The CHAIRMAN. The gentleman from Vermont [Mr. Sanders] has 1 minute and 45
seconds, and the gentleman from Arizona [Mr. Kolbe] has 3 minutes
Mr. KOLBE. Mr. Chairman, we have just one speaker and we have the right to
close. So I will reserve the balance of my time.
Mr. SANDERS. Mr. Chairman, I yield 45 seconds to the gentlewoman from
California [Ms. Waters].
Ms. WATERS. Mr. Chairman, the gentleman from Arizona [Mr. Kolbe] just gave
us a preview of his speech on Fast Track. I do not know what he knows about
I have just spent the last year dealing with the WTO on one of those issues
that he just alluded to, the one that had to do with the European Union. In
our country, we have the opportunity to go to the meetings, we can go to
committee meetings, we can come to this Congress, we can go to school
boards and our state legislatures.
We do not know who is making the decisions at the WTO. We do not know who
is on the panel. Nobody is going to send us a notice. Nobody is going to
give us a telephone call. We do not have the opportunity to give our point
I want to tell my colleagues, they just made a decision that is going to
cause the drug lords in the Caribbean to take over where the banana trade
has been knocked out by the WTO, and we are going to see dope and those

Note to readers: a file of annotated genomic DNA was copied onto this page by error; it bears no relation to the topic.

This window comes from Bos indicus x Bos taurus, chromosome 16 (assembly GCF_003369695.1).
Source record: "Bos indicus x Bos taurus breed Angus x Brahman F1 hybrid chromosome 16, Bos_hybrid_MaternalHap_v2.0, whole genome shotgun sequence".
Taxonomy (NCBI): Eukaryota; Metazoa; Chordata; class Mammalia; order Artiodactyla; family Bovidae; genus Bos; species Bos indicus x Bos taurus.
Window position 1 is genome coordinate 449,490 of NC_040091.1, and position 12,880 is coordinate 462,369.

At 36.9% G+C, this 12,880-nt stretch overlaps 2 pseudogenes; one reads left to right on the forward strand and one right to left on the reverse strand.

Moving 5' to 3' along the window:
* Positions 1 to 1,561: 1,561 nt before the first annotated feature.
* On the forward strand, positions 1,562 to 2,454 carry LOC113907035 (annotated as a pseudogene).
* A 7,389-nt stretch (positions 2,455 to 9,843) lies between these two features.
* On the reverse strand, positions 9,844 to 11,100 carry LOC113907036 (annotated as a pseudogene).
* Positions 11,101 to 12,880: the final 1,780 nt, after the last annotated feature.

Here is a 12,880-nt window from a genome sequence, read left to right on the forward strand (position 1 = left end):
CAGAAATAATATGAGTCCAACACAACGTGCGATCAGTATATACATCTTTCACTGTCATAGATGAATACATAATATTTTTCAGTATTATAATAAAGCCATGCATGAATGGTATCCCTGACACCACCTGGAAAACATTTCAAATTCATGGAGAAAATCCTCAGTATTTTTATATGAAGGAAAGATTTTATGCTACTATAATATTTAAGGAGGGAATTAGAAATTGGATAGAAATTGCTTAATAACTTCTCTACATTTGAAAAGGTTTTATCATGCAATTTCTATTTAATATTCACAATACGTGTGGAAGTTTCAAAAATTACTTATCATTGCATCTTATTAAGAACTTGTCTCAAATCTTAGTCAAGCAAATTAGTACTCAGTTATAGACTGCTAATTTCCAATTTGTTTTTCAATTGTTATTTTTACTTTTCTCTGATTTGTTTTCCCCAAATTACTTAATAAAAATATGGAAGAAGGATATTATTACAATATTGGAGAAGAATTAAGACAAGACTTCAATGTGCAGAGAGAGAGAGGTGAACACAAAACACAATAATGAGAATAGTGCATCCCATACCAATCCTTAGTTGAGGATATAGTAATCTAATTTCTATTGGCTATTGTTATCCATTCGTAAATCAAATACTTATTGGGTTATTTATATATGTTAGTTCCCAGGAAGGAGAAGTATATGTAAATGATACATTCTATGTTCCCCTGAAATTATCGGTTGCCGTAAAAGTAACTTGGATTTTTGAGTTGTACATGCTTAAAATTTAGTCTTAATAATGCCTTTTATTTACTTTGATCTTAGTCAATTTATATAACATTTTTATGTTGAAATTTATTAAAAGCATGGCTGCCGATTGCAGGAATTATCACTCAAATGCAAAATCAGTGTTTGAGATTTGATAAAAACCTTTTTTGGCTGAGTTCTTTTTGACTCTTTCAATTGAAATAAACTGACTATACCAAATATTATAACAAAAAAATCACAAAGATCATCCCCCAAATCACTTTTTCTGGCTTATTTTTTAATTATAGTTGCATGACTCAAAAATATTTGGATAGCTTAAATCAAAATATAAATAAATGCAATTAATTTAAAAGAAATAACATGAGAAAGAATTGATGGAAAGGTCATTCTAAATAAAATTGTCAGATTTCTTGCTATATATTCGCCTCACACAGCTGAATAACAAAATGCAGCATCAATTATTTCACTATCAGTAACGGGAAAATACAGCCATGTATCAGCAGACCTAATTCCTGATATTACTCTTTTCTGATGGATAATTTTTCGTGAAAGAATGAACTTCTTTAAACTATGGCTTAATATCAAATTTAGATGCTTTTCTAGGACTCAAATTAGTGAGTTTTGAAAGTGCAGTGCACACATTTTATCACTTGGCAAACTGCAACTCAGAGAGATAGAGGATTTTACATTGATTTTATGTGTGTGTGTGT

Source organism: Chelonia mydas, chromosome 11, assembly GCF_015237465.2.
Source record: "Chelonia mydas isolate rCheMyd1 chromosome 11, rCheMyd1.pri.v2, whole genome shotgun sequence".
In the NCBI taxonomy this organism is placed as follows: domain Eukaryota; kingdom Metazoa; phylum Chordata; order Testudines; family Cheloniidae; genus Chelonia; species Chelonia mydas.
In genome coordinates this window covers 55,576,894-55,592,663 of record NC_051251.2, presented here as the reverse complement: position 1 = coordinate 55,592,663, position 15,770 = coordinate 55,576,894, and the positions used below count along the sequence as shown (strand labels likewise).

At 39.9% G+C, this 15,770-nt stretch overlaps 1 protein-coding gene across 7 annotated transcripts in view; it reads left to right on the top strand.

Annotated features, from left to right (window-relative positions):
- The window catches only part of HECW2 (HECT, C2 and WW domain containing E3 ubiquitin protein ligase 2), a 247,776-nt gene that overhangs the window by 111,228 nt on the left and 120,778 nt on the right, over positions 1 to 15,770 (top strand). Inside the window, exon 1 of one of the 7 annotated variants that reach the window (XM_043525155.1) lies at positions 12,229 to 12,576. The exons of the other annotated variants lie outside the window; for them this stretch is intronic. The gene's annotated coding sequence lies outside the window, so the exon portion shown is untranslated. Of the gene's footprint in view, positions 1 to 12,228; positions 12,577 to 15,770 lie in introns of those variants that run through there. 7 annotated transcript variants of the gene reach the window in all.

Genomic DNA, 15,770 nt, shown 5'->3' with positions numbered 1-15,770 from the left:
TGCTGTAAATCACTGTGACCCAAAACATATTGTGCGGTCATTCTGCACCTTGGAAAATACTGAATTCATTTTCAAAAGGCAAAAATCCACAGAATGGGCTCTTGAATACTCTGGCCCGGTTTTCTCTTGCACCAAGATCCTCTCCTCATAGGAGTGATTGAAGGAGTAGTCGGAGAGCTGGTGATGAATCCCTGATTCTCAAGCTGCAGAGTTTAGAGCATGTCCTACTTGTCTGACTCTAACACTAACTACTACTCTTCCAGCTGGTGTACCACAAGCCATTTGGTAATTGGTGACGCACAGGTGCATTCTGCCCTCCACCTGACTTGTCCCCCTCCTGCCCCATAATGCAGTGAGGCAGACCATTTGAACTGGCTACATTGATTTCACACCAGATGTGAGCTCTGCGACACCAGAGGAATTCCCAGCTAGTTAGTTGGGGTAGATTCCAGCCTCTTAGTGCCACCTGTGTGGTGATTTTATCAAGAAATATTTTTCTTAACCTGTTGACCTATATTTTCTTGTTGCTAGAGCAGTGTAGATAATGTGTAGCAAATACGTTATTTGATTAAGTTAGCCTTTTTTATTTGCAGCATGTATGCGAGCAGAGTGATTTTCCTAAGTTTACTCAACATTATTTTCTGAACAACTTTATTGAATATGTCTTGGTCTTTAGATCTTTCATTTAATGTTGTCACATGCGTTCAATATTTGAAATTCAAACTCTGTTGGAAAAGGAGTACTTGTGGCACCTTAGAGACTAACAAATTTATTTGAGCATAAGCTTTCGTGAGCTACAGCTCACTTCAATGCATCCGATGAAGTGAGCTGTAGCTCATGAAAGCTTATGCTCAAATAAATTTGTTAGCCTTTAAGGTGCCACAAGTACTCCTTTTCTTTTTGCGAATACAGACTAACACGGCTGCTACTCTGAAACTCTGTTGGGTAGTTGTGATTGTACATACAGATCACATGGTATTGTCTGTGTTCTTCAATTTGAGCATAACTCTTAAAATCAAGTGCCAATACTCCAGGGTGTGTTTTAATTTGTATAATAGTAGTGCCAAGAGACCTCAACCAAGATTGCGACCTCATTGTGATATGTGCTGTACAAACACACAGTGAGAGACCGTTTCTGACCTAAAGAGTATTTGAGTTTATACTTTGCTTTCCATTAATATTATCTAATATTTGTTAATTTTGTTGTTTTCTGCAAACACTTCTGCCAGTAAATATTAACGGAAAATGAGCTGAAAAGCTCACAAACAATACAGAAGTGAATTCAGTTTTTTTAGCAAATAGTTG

drugs in the districts that we represent in America.
Support this. At least we can get a report on what they are doing, what
they are supposed to do. And perhaps we can all get educated about the WTO
so that we will not go down the line that we apparently are going down to
allow them to make decisions about this country and our laws.
Mr. SANDERS. Mr. Chairman, I yield myself such time as I may consume.
Let me in fact talk about the intent of this amendment. Because I am the
author of the amendment, I know something about its intent. If we had the
ability, we would have brought forth limitation amendments to stop the USTR
from doing what they are doing. But we could not do that. So the intent
here is to transfer $1 million from Commerce to the USTR only for two
First, to do a much better job of informing all Members of Congress when a
formal trade complaint is filed or threatened at the WTO or other
international bodies or when entering into new trade agreements which would
compel the repeal or changes in our current national, State, local, tribal,
territorial, or D.C. laws.
Second, to do a much better job of defending and arguing in support of our
existing trade and trade-related laws that are in dispute between the WTO
and other international bodies. This is as far as we can go.
Mr. Chairman, I yield my remaining time to the gentleman from Wisconsin